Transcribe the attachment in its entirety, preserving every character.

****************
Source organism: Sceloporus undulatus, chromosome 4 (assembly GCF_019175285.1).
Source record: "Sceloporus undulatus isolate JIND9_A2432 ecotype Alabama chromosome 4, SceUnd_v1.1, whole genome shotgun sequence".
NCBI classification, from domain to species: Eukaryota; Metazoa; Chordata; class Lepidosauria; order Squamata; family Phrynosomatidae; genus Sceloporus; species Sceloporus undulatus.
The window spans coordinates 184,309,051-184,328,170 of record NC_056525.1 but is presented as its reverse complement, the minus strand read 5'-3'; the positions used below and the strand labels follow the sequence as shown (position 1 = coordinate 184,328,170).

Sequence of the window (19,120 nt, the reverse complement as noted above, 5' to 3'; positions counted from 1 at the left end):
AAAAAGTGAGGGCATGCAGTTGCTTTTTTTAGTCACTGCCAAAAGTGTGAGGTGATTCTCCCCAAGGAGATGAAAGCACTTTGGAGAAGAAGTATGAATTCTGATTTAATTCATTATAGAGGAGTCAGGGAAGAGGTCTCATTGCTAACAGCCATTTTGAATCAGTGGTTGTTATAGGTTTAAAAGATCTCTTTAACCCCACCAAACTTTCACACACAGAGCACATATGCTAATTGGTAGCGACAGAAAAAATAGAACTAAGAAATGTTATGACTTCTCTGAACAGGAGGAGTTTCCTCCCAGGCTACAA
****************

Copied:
Source organism: Sceloporus undulatus, chromosome 4 (assembly GCF_019175285.1).
Source record: "Sceloporus undulatus isolate JIND9_A2432 ecotype Alabama chromosome 4, SceUnd_v1.1, whole genome shotgun sequence".
NCBI classification, from domain to species: Eukaryota; Metazoa; Chordata; class Lepidosauria; order Squamata; family Phrynosomatidae; genus Sceloporus; species Sceloporus undulatus.
The window spans coordinates 184,309,051-184,328,170 of record NC_056525.1 but is presented as its reverse complement, the minus strand read 5'-3'; the positions used below and the strand labels follow the sequence as shown (position 1 = coordinate 184,328,170).

Sequence of the window (19,120 nt, the reverse complement as noted above, 5' to 3'; positions counted from 1 at the left end):
AAAAAGTGAGGGCATGCAGTTGCTTTTTTTAGTCACTGCCAAAAGTGTGAGGTGATTCTCCCCAAGGAGATGAAAGCACTTTGGAGAAGAAGTATGAATTCTGATTTAATTCATTATAGAGGAGTCAGGGAAGAGGTCTCATTGCTAACAGCCATTTTGAATCAGTGGTTGTTATAGGTTTAAAAGATCTCTTTAACCCCACCAAACTTTCACACACAGAGCACATATGCTAATTGGTAGCGACAGAAAAAATAGAACTAAGAAATGTTATGACTTCTCTGAACAGGAGGAGTTTCCTCCCAGGCTACAA